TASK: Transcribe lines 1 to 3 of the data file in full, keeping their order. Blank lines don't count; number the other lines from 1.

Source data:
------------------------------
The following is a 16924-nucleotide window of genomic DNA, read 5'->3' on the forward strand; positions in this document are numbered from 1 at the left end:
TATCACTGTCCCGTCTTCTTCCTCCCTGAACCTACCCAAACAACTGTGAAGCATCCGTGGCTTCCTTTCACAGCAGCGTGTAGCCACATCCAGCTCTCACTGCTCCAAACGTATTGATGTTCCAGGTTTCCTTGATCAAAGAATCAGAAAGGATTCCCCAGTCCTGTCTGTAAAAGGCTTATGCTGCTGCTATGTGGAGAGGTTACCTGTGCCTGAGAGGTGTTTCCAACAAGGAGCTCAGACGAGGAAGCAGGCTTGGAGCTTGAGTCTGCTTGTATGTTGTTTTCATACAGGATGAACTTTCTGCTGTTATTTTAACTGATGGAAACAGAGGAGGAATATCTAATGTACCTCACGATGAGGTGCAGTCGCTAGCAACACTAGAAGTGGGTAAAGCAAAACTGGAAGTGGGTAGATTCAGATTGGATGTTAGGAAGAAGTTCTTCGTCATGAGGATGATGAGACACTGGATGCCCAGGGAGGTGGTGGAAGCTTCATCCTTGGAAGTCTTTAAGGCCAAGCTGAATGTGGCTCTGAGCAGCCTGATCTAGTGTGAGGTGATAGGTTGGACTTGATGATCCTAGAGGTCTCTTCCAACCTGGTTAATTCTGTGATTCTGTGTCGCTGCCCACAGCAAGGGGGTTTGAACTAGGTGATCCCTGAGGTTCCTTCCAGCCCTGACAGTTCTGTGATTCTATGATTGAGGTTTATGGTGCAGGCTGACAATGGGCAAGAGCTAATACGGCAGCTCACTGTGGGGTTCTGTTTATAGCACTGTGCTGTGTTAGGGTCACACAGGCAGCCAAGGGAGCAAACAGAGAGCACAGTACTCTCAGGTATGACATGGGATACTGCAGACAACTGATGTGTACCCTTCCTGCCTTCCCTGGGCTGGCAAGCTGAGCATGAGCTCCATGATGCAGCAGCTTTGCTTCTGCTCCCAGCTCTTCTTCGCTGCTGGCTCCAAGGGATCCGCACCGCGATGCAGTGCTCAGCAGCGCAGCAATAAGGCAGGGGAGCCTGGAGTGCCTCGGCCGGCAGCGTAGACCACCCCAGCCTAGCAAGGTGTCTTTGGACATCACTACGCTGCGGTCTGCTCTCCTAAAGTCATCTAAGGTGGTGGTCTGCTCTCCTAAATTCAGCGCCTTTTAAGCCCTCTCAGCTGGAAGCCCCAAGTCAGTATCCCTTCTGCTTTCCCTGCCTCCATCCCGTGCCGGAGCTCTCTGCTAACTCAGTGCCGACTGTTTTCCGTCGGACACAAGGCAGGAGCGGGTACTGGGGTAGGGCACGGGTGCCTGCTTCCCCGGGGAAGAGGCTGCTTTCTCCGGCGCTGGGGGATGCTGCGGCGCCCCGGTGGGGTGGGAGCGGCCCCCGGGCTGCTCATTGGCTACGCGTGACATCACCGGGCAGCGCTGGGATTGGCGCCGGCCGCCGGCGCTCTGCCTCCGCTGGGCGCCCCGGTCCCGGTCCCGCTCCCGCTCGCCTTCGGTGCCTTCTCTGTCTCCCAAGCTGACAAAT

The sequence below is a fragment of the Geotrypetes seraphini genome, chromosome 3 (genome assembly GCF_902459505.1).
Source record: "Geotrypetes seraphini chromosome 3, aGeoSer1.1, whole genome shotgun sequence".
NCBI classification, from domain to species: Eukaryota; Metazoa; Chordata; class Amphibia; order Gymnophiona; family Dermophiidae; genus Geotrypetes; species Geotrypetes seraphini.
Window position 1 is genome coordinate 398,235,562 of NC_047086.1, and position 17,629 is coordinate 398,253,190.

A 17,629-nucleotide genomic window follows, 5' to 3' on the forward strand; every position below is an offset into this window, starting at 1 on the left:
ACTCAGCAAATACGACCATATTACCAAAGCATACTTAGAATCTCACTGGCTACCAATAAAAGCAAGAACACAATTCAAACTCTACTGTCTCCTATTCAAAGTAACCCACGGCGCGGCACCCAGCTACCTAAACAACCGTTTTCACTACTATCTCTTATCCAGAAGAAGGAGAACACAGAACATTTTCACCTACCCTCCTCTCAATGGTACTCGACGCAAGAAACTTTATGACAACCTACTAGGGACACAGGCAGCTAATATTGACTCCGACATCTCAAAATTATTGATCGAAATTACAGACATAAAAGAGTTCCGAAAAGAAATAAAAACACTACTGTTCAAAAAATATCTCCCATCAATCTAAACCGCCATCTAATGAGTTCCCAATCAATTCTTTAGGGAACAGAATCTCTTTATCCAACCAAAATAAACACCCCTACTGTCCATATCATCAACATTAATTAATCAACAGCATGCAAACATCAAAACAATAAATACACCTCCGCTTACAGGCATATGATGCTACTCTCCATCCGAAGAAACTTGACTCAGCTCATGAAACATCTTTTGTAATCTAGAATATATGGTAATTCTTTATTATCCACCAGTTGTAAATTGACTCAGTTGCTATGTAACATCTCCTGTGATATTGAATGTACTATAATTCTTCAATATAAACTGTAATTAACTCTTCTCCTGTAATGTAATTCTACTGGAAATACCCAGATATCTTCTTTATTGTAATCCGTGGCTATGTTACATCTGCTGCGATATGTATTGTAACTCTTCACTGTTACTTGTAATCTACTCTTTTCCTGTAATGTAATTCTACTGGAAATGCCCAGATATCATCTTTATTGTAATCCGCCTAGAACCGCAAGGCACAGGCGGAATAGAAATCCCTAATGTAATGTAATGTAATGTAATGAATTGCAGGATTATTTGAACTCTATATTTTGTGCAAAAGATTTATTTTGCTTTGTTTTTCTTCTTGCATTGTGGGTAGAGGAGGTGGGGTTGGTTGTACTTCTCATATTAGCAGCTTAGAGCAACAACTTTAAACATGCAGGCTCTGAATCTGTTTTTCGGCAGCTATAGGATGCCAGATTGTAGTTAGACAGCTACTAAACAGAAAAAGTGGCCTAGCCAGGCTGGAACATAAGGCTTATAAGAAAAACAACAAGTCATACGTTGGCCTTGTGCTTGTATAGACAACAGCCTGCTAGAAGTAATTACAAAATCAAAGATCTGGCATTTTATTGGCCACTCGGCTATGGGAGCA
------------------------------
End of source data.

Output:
The following is a 16924-nucleotide window of genomic DNA, read 5'->3' on the forward strand; positions in this document are numbered from 1 at the left end:
TATCACTGTCCCGTCTTCTTCCTCCCTGAACCTACCCAAACAACTGTGAAGCATCCGTGGCTTCCTTTCACAGCAGCGTGTAGCCACATCCAGCTCTCACTGCTCCAAACGTATTGATGTTCCAGGTTTCCTTGATCAAAGAATCAGAAAGGATTCCCCAGTCCTGTCTGTAAAAGGCTTATGCTGCTGCTATGTGGAGAGGTTACCTGTGCCTGAGAGGTGTTTCCAACAAGGAGCTCAGACGAGGAAGCAGGCTTGGAGCTTGAGTCTGCTTGTATGTTGTTTTCATACAGGATGAACTTTCTGCTGTTATTTTAACTGATGGAAACAGAGGAGGAATATCTAATGTACCTCACGATGAGGTGCAGTCGCTAGCAACACTAGAAGTGGGTAAAGCAAAACTGGAAGTGGGTAGATTCAGATTGGATGTTAGGAAGAAGTTCTTCGTCATGAGGATGATGAGACACTGGATGCCCAGGGAGGTGGTGGAAGCTTCATCCTTGGAAGTCTTTAAGGCCAAGCTGAATGTGGCTCTGAGCAGCCTGATCTAGTGTGAGGTGATAGGTTGGACTTGATGATCCTAGAGGTCTCTTCCAACCTGGTTAATTCTGTGATTCTGTGTCGCTGCCCACAGCAAGGGGGTTTGAACTAGGTGATCCCTGAGGTTCCTTCCAGCCCTGACAGTTCTGTGATTCTATGATTGAGGTTTATGGTGCAGGCTGACAATGGGCAAGAGCTAATACGGCAGCTCACTGTGGGGTTCTGTTTATAGCACTGTGCTGTGTTAGGGTCACACAGGCAGCCAAGGGAGCAAACAGAGAGCACAGTACTCTCAGGTATGACATGGGATACTGCAGACAACTGATGTGTACCCTTCCTGCCTTCCCTGGGCTGGCAAGCTGAGCATGAGCTCCATGATGCAGCAGCTTTGCTTCTGCTCCCAGCTCTTCTTCGCTGCTGGCTCCAAGGGATCCGCACCGCGATGCAGTGCTCAGCAGCGCAGCAATAAGGCAGGGGAGCCTGGAGTGCCTCGGCCGGCAGCGTAGACCACCCCAGCCTAGCAAGGTGTCTTTGGACATCACTACGCTGCGGTCTGCTCTCCTAAAGTCATCTAAGGTGGTGGTCTGCTCTCCTAAATTCAGCGCCTTTTAAGCCCTCTCAGCTGGAAGCCCCAAGTCAGTATCCCTTCTGCTTTCCCTGCCTCCATCCCGTGCCGGAGCTCTCTGCTAACTCAGTGCCGACTGTTTTCCGTCGGACACAAGGCAGGAGCGGGTACTGGGGTAGGGCACGGGTGCCTGCTTCCCCGGGGAAGAGGCTGCTTTCTCCGGCGCTGGGGGATGCTGCGGCGCCCCGGTGGGGTGGGAGCGGCCCCCGGGCTGCTCATTGGCTACGCGTGACATCACCGGGCAGCGCTGGGATTGGCGCCGGCCGCCGGCGCTCTGCCTCCGCTGGGCGCCCCGGTCCCGGTCCCGCTCCCGCTCGCCTTCGGTGCCTTCTCTGTCTCCCAAGCTGACAAAT

The sequence below is a fragment of the Geotrypetes seraphini genome, chromosome 3 (genome assembly GCF_902459505.1).